The siemens (symbol: S) is the SI derived unit of electric conductance. It is equal to inverse ohm. It is named after the German inventor and industrialist Ernst Werner von Siemens, and was previously called the mho. In English, the term siemens is used both for the singular and plural. The 14th General Conference on Weights and Measures approved the addition of the siemens as an SI derived unit in 1971. Template:SI unit lowercase
|10–1 S||dS||decisiemens||101 S||daS||decasiemens|
|10–2 S||cS||centisiemens||102 S||hS||hectosiemens|
|10–3 S||mS||millisiemens||103 S||kS||kilosiemens|
|10–6 S||µS||microsiemens||106 S||MS||megasiemens|
|10–9 S||nS||nanosiemens||109 S||GS||gigasiemens|
|10–12 S||pS||picosiemens||1012 S||TS||terasiemens|
|10–15 S||fS||femtosiemens||1015 S||PS||petasiemens|
|10–18 S||aS||attosiemens||1018 S||ES||exasiemens|
|10–21 S||zS||zeptosiemens||1021 S||ZS||zettasiemens|
|10–24 S||yS||yoctosiemens||1024 S||YS||yottasiemens|
|Common multiples are in bold face.|
The unit siemens for the conductance G is defined by
Note that the last term is in SI base units where A is the symbol for ampere, the unit of electric current; kg is the symbol for kilogram, the unit of mass; m is the symbol for metre, the unit of length; and s is the symbol for the time unit second. C is the symbol for the SI derived unit of electric charge, the coulomb; V is the symbol for the SI derived unit of voltage, the volt; and Ω is the symbol for the SI derived unit of electrical resistance, the ohm.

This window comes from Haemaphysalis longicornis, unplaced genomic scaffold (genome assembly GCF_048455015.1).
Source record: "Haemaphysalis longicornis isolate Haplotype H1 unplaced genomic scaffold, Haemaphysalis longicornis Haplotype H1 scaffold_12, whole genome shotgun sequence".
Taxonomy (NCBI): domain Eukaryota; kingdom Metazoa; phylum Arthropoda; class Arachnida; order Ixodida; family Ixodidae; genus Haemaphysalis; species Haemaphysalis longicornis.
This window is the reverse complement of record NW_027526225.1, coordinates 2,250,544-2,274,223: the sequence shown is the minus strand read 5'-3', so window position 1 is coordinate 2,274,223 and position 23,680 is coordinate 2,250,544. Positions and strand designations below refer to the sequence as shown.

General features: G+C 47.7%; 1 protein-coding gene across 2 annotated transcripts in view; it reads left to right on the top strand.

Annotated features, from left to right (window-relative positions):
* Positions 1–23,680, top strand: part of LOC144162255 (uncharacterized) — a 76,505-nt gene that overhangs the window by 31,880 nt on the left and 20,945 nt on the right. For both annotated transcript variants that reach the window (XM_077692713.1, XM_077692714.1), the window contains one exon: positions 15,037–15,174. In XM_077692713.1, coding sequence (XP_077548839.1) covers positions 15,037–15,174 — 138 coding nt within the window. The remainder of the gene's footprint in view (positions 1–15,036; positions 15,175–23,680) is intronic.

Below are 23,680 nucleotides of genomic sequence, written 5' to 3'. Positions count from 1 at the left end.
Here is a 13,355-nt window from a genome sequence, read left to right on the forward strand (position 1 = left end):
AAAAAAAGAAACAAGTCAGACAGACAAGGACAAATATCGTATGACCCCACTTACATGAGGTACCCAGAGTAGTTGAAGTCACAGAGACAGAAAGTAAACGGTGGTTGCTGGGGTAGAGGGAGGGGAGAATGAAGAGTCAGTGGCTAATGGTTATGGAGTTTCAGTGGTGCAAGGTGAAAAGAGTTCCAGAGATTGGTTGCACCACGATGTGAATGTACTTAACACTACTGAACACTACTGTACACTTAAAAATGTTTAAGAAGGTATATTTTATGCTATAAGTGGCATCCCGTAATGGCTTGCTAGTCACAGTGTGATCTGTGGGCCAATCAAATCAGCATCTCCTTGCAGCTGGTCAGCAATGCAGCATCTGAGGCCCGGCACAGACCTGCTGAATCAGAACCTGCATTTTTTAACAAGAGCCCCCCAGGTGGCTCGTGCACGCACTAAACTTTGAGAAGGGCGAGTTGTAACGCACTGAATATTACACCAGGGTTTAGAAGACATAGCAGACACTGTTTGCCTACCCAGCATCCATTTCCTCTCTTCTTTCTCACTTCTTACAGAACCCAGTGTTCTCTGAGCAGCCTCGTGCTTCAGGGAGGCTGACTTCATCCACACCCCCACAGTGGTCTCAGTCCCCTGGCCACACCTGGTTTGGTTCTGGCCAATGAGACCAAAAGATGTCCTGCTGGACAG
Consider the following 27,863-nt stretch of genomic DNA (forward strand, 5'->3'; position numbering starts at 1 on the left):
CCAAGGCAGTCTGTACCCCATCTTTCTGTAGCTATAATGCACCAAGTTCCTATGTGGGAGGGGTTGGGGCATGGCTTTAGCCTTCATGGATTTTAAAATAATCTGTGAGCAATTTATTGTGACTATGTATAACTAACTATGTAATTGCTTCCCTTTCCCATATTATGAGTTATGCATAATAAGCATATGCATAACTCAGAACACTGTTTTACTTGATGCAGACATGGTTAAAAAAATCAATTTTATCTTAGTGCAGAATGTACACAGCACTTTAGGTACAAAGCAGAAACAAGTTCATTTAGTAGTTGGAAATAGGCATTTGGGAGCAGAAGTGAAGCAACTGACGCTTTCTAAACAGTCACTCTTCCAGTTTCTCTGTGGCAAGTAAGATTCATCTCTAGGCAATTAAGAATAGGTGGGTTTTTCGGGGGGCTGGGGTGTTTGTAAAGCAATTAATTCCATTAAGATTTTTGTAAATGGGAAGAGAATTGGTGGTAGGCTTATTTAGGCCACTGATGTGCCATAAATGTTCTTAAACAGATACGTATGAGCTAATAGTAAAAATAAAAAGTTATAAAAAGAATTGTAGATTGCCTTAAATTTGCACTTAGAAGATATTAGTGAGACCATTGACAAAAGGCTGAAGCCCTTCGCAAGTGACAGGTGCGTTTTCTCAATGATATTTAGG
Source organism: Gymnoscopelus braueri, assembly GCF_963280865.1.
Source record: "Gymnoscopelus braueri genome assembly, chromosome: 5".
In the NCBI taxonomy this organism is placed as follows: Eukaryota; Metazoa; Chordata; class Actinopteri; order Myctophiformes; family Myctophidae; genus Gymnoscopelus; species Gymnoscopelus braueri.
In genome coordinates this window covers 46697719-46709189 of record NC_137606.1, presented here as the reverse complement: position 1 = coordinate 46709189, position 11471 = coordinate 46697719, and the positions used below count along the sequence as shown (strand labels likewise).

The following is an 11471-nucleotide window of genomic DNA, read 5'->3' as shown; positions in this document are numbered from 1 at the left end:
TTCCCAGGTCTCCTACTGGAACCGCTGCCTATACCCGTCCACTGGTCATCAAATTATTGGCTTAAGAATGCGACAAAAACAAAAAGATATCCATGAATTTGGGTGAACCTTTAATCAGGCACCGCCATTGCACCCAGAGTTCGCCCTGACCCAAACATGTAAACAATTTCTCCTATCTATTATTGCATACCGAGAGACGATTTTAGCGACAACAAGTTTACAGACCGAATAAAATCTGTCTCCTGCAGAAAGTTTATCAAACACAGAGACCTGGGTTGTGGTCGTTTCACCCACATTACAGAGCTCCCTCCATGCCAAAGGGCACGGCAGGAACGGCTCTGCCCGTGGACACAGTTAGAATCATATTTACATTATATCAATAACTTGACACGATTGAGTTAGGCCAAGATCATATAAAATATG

So for a device with conductance one siemens, then the electric current through it with one volt across it is one ampere, and for each extra volt across it the electric current through it increases by one ampere.
Example: The conductance of a resistor with resistance six ohms is G = 1/(6 Ω) 0.167 S.
The siemens was previously referred to by the term mho, which was derived from spelling ohm backwards and written with an upside-down capital Greek letter Omega: , Unicode symbol U+2127 (℧). The term siemens, as it is an SI unit, is used universally in science and primarily in electrical applications, while mho is still used primarily in electronic applications. The inverted Omega, while not an official SI abbreviation, has the advantage of being less likely to be confused with a variable than the letter S when doing algebraic calculations by hand, where the usual typographical distinctions (such as italic for variables and Roman for unit names) are difficult to maintain. Furthermore, in some industries (like electronics) it is common to write, contrary to common established and SI-dictated practice, the symbol S instead of s where second is meant, potentially causing confusion.
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